Once again, they are going to give a minister, Mr. Gazebo, some latitude, rely on his judgment, and trust him to reduce administrative burdens and make decisions about this subject. I am sorry, but the Conservatives and Liberals really do not have a good track record in this regard, particularly when it comes to regulations that protect Canadians’ health and safety. I stress this again. We have seen very clearly the disastrous consequences for the environment and public safety that deregulation has had for the Canadian public in recent years.
Regulations that are in the public interest should be retained, of course. What needs to be done is to closely monitor the aggravating factors and the factors that are mitigating and user-friendly for businesses and business owners.
Bill C-21 seems to disregard that obligation. We would have liked to have assurances that deregulation will not apply to regulations that affect health and safety and, most importantly, the environment.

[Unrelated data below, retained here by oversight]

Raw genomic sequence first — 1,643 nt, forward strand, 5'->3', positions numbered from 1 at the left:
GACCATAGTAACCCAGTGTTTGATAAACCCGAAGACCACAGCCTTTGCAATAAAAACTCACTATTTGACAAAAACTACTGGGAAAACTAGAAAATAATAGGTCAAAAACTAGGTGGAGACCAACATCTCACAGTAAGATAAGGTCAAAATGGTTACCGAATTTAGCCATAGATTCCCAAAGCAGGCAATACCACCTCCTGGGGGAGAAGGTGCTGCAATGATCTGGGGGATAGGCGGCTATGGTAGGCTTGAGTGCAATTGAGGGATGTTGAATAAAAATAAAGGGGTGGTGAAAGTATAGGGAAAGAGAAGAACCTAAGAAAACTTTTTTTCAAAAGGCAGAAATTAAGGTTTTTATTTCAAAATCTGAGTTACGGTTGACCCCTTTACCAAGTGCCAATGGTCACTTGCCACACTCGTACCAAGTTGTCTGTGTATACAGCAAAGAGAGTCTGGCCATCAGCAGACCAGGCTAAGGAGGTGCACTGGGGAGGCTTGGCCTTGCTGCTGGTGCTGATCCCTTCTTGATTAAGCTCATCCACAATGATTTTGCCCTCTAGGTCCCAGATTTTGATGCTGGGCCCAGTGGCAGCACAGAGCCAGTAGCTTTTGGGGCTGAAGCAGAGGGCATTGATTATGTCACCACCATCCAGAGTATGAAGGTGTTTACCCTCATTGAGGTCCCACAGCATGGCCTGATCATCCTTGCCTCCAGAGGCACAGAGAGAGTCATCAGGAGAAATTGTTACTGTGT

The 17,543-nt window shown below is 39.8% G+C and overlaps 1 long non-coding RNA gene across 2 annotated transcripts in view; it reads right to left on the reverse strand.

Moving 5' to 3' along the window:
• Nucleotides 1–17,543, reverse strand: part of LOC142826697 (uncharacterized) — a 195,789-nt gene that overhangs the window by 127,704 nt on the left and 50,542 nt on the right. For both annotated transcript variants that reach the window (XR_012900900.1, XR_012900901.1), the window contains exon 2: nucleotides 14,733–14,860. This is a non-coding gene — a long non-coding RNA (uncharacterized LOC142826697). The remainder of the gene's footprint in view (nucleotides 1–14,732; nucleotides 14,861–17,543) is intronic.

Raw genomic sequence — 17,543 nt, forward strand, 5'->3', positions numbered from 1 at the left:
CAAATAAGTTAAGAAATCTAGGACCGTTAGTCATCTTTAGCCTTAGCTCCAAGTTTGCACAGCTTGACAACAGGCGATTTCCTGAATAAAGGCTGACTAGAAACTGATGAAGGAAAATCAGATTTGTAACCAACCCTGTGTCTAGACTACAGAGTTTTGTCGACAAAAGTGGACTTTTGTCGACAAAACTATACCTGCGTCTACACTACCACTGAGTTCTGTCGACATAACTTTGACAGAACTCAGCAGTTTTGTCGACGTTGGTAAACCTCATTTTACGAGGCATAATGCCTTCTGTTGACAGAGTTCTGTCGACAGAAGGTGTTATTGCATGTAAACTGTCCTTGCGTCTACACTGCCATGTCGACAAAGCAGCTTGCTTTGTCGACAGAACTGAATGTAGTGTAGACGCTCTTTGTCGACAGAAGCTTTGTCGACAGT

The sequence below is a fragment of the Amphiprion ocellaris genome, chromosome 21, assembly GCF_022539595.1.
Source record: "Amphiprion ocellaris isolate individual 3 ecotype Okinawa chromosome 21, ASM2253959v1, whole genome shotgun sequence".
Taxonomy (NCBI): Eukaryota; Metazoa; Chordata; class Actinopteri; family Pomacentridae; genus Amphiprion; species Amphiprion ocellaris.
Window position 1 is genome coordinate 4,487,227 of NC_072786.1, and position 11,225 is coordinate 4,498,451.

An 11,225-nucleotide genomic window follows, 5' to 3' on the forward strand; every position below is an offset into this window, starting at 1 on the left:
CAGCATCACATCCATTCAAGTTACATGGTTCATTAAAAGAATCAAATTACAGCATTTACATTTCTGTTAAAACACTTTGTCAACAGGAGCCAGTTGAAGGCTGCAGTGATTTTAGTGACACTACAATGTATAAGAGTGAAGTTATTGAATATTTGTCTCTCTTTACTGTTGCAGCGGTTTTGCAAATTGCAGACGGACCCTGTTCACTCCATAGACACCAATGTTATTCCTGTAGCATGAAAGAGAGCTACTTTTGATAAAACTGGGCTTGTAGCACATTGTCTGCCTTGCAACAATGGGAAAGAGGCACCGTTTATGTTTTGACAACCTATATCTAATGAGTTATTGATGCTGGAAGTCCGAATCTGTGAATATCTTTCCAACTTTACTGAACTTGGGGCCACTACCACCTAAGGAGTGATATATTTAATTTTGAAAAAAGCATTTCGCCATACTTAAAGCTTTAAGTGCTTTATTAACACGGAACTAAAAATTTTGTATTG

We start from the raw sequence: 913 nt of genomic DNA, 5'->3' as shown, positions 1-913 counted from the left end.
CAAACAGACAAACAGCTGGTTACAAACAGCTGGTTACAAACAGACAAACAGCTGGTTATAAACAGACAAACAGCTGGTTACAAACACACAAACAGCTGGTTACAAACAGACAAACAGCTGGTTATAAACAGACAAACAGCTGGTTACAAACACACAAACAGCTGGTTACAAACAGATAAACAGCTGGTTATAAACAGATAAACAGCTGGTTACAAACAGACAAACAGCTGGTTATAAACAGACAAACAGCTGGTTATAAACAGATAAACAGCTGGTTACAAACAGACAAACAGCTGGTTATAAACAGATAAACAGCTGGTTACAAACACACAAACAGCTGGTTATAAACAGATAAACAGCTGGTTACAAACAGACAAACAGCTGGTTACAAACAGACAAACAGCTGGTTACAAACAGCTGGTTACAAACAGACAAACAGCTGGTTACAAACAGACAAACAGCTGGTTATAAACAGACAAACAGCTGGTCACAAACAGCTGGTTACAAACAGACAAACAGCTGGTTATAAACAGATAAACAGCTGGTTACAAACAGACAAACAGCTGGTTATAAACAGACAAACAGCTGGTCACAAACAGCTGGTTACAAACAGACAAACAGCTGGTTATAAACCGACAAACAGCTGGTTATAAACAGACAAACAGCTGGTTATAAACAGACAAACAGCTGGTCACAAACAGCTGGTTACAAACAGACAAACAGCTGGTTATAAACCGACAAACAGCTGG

If the Conservatives really wanted to help small businesses, they would have supported the NDP’s proposal to create an ombudsman position to deal with issues such as the excessive credit card fees that the big banks unfairly charge merchants. This is an ineffective injustice that my colleague fromMontmagny—L'Islet—Kamouraska—Rivière-du-Loup has been battling vehemently since he first came to the House.
Small and medium-sized businesses create most of the new jobs in Quebec and Canada, not only in the major centres, but also outside the urban areas. In addition, small businesses make those regions thrive. Unfortunately, small businesses and the regions outside urban areas get very little attention from this Conservative government. The Prime Minister and his key ministers have completely ignored them at the expense of big businesses, the ones that have been given billions of dollars in tax cuts. We see what happens when you favour a single sector of economic activity, with the price of oil falling. The Conservatives find themselves in a precarious position, making it up as they go. They are no longer even capable of producing a budget in real time, something that is essential to help Canadian business owners across the country.